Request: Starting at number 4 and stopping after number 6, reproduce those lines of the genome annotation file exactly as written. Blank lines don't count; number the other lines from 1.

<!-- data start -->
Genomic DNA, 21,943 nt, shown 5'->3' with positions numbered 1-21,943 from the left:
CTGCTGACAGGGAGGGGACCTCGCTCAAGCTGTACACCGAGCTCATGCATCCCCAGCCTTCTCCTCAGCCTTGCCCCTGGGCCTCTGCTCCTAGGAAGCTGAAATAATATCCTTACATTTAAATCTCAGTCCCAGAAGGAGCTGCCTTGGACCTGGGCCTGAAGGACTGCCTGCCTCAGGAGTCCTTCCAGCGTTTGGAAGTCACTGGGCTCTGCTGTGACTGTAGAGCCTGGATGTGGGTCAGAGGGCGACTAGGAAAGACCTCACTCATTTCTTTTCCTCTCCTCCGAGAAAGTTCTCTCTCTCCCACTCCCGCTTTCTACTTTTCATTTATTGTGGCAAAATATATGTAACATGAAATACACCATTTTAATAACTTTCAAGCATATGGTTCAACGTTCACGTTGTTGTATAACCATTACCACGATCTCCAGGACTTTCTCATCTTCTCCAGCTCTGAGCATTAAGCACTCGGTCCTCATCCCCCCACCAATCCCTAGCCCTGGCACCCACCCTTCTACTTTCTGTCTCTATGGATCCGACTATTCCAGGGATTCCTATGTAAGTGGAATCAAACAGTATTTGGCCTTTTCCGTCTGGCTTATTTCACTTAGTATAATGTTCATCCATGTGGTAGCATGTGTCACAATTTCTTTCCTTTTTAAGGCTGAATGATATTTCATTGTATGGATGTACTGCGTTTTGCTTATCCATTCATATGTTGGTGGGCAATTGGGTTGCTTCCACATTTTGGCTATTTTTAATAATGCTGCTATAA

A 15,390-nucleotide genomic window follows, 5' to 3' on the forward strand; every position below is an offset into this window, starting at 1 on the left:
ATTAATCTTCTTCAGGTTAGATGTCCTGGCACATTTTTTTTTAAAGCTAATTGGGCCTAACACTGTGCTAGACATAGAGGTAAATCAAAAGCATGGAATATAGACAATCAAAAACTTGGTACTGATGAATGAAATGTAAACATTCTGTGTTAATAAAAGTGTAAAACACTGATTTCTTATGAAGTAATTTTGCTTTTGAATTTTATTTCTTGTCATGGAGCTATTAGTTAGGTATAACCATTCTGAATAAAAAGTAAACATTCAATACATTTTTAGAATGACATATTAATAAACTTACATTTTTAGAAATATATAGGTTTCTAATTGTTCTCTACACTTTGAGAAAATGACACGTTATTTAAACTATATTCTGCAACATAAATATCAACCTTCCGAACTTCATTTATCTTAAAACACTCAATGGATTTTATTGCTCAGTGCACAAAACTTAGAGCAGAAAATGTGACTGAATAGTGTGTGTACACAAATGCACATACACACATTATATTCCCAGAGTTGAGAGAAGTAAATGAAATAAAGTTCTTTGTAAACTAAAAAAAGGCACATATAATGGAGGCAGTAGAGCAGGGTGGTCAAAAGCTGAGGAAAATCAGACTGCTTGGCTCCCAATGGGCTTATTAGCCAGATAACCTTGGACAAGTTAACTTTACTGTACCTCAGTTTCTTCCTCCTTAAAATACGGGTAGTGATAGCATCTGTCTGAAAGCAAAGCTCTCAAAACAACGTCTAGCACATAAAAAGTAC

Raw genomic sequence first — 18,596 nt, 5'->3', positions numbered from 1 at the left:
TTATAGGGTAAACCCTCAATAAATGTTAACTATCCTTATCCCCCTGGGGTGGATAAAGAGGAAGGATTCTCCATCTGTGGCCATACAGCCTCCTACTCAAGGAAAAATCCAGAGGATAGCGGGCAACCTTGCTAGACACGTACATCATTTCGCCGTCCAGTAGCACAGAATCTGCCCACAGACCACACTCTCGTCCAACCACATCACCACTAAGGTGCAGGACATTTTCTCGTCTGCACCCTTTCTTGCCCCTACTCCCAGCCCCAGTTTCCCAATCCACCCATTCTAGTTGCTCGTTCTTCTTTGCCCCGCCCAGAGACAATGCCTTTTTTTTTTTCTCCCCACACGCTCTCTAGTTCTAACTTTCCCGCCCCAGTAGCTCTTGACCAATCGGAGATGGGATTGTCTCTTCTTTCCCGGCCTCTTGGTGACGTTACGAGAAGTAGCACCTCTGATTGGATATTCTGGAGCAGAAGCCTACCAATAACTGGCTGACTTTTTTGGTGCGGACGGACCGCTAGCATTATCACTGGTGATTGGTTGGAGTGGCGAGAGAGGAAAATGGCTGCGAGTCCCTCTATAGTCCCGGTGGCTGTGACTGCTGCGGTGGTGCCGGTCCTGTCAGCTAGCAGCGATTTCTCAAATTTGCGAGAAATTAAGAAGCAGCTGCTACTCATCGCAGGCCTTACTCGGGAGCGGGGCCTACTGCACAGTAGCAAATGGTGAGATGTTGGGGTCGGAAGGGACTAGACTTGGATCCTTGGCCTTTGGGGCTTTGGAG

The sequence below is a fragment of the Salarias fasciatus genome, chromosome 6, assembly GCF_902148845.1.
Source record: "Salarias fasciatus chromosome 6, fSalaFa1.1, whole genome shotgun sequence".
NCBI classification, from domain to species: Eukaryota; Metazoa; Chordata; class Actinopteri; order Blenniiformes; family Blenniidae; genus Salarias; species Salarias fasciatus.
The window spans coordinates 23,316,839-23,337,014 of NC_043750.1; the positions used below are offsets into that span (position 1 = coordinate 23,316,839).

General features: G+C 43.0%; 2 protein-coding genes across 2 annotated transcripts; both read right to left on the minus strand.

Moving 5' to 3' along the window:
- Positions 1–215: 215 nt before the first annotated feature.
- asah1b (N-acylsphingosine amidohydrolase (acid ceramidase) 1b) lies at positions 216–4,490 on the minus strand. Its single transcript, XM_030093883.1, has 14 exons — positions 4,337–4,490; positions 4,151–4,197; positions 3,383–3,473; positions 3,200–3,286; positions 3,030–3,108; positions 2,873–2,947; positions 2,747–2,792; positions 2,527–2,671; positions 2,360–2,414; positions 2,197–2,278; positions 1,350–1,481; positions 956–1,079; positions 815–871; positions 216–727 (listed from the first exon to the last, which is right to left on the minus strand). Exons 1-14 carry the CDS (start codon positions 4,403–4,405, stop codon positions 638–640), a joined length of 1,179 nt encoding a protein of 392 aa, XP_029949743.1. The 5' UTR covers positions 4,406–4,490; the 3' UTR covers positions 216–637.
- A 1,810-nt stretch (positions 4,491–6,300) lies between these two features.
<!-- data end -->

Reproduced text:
ATTAATCTTCTTCAGGTTAGATGTCCTGGCACATTTTTTTTTAAAGCTAATTGGGCCTAACACTGTGCTAGACATAGAGGTAAATCAAAAGCATGGAATATAGACAATCAAAAACTTGGTACTGATGAATGAAATGTAAACATTCTGTGTTAATAAAAGTGTAAAACACTGATTTCTTATGAAGTAATTTTGCTTTTGAATTTTATTTCTTGTCATGGAGCTATTAGTTAGGTATAACCATTCTGAATAAAAAGTAAACATTCAATACATTTTTAGAATGACATATTAATAAACTTACATTTTTAGAAATATATAGGTTTCTAATTGTTCTCTACACTTTGAGAAAATGACACGTTATTTAAACTATATTCTGCAACATAAATATCAACCTTCCGAACTTCATTTATCTTAAAACACTCAATGGATTTTATTGCTCAGTGCACAAAACTTAGAGCAGAAAATGTGACTGAATAGTGTGTGTACACAAATGCACATACACACATTATATTCCCAGAGTTGAGAGAAGTAAATGAAATAAAGTTCTTTGTAAACTAAAAAAAGGCACATATAATGGAGGCAGTAGAGCAGGGTGGTCAAAAGCTGAGGAAAATCAGACTGCTTGGCTCCCAATGGGCTTATTAGCCAGATAACCTTGGACAAGTTAACTTTACTGTACCTCAGTTTCTTCCTCCTTAAAATACGGGTAGTGATAGCATCTGTCTGAAAGCAAAGCTCTCAAAACAACGTCTAGCACATAAAAAGTAC

Raw genomic sequence first — 18,596 nt, 5'->3', positions numbered from 1 at the left:
TTATAGGGTAAACCCTCAATAAATGTTAACTATCCTTATCCCCCTGGGGTGGATAAAGAGGAAGGATTCTCCATCTGTGGCCATACAGCCTCCTACTCAAGGAAAAATCCAGAGGATAGCGGGCAACCTTGCTAGACACGTACATCATTTCGCCGTCCAGTAGCACAGAATCTGCCCACAGACCACACTCTCGTCCAACCACATCACCACTAAGGTGCAGGACATTTTCTCGTCTGCACCCTTTCTTGCCCCTACTCCCAGCCCCAGTTTCCCAATCCACCCATTCTAGTTGCTCGTTCTTCTTTGCCCCGCCCAGAGACAATGCCTTTTTTTTTTTCTCCCCACACGCTCTCTAGTTCTAACTTTCCCGCCCCAGTAGCTCTTGACCAATCGGAGATGGGATTGTCTCTTCTTTCCCGGCCTCTTGGTGACGTTACGAGAAGTAGCACCTCTGATTGGATATTCTGGAGCAGAAGCCTACCAATAACTGGCTGACTTTTTTGGTGCGGACGGACCGCTAGCATTATCACTGGTGATTGGTTGGAGTGGCGAGAGAGGAAAATGGCTGCGAGTCCCTCTATAGTCCCGGTGGCTGTGACTGCTGCGGTGGTGCCGGTCCTGTCAGCTAGCAGCGATTTCTCAAATTTGCGAGAAATTAAGAAGCAGCTGCTACTCATCGCAGGCCTTACTCGGGAGCGGGGCCTACTGCACAGTAGCAAATGGTGAGATGTTGGGGTCGGAAGGGACTAGACTTGGATCCTTGGCCTTTGGGGCTTTGGAG